Small-town French girl Rose Pamphyle (Déborah François) dreams of something beyond her provincial life. Since it’s 1958, all the hip mademoiselles are jonesing to be secretaries, so she heads to the city, where she impresses professional-to-a-fault insurance salesman Louis Échard (Romain Duris) with her index-finger typing skills. Échard isn’t really interested in this eager-to-please young lady’s office talents, though—he wants to train her to compete in a worldwide competition for speed writers. But he also has to stop himself from falling in love.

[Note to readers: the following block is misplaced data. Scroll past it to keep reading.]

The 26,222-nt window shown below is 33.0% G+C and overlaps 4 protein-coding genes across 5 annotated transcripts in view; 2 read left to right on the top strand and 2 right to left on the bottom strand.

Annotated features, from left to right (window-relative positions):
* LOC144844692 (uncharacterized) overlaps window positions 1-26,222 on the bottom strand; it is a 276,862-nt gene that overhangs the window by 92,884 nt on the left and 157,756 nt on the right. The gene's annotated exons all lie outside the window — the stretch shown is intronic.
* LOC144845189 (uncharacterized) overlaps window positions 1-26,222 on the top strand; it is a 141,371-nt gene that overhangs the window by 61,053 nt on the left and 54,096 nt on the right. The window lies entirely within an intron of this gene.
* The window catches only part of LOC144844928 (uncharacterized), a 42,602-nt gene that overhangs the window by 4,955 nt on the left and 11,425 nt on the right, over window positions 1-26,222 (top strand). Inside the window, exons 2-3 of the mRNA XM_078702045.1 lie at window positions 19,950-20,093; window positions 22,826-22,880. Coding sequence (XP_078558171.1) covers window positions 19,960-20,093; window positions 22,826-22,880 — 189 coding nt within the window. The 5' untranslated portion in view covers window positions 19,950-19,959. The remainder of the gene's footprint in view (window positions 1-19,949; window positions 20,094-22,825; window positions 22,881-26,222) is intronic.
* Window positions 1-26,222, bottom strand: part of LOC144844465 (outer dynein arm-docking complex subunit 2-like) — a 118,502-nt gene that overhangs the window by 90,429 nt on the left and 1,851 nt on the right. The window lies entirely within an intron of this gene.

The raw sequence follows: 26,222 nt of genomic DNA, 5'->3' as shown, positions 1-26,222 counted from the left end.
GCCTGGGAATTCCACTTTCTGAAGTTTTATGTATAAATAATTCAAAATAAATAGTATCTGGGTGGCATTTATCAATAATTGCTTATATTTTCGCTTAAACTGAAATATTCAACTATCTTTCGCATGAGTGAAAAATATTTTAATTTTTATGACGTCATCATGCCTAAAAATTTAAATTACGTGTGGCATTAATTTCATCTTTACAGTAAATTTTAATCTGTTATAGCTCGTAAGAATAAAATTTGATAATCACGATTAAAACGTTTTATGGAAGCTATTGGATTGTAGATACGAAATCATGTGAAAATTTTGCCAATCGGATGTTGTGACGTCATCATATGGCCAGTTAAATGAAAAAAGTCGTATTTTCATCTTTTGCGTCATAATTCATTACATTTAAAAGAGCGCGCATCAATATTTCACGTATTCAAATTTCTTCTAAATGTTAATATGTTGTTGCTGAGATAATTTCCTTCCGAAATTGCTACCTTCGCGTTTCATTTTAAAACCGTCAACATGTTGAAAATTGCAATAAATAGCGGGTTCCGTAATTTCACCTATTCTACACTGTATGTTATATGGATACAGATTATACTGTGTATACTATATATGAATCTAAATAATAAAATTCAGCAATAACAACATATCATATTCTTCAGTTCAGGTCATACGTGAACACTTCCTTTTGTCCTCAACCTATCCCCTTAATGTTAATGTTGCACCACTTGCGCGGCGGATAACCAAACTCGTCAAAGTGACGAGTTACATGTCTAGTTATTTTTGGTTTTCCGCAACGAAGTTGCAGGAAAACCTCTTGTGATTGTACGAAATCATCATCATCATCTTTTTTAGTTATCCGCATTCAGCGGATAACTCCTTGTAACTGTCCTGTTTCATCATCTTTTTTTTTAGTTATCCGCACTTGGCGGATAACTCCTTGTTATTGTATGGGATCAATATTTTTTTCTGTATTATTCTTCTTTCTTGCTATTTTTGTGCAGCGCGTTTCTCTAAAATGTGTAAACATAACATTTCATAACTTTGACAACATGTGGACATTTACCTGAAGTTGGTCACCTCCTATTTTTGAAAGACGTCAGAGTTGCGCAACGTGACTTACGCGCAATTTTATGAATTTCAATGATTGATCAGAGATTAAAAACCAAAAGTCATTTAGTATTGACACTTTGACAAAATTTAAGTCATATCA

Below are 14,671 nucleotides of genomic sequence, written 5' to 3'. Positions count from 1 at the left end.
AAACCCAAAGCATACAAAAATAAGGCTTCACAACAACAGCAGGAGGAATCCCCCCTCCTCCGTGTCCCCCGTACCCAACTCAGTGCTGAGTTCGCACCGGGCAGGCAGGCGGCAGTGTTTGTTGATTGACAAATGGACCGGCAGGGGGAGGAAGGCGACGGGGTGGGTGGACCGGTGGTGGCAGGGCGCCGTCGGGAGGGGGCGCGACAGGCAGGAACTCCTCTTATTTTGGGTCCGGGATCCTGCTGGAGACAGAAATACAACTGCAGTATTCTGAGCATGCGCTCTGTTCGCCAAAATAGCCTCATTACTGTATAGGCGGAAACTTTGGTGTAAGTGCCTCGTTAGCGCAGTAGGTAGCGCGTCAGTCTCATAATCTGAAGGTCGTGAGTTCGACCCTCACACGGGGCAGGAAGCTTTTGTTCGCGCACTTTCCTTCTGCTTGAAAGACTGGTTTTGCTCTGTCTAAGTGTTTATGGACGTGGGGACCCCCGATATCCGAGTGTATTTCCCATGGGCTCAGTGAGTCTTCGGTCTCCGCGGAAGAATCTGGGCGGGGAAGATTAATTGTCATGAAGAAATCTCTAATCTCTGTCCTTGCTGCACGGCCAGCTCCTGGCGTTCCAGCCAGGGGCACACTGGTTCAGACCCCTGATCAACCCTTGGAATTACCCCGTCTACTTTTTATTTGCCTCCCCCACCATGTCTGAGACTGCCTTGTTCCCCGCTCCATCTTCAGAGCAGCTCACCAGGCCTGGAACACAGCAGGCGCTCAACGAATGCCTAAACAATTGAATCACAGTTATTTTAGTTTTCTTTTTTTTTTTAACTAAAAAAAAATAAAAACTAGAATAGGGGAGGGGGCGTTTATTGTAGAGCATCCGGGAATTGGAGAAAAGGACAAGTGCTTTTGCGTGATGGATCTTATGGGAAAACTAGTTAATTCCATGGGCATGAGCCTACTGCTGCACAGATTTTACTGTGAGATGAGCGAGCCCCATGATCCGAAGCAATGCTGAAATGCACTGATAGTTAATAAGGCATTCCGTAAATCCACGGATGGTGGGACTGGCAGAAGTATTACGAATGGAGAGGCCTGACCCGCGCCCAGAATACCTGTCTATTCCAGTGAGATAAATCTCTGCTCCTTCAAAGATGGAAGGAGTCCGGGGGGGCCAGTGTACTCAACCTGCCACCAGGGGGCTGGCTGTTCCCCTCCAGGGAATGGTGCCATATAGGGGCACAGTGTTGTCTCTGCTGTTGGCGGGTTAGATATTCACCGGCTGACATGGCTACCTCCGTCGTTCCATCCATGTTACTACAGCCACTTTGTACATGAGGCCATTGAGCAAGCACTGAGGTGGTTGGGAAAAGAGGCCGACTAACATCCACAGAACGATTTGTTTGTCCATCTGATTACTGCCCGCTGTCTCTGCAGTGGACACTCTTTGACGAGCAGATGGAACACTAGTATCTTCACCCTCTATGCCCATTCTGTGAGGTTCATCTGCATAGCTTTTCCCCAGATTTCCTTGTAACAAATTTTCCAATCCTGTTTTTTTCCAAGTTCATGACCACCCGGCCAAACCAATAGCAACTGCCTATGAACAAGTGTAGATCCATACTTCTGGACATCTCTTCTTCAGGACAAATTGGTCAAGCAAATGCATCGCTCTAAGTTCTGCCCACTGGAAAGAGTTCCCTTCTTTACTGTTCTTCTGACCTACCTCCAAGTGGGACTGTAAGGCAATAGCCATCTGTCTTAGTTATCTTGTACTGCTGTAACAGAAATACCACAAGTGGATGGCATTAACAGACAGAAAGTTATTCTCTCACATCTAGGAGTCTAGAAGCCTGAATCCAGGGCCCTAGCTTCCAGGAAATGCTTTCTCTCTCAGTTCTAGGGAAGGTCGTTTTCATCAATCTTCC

That clack-clack-clacking sound you hear is the pressing of the keys by the millions of screenwriters who’ve come up with similar high-concept comedy templates. If anything distinguishes director Régis Roinsard’s take on well-trod material, it’s his Technicolor-bright widescreen palette (recalling many a late-’50s pillow-talk romance without a hint of snooty irony) and energetically game cast. The usually scruffy and moody Duris turns on the rakish charm and fills out perfectly tailored suits with Don Draper–esque aplomb. Far from her neorealistic debut in the Dardenne brothers’ L’Enfant (2005), François makes for a perfect foil—all kooky naïveté slowly segueing into brash, radiant confidence. Even as the story goes everywhere—and I mean everywhere—you expect, the chemistry between these two inspires a gleefully goofball grin.
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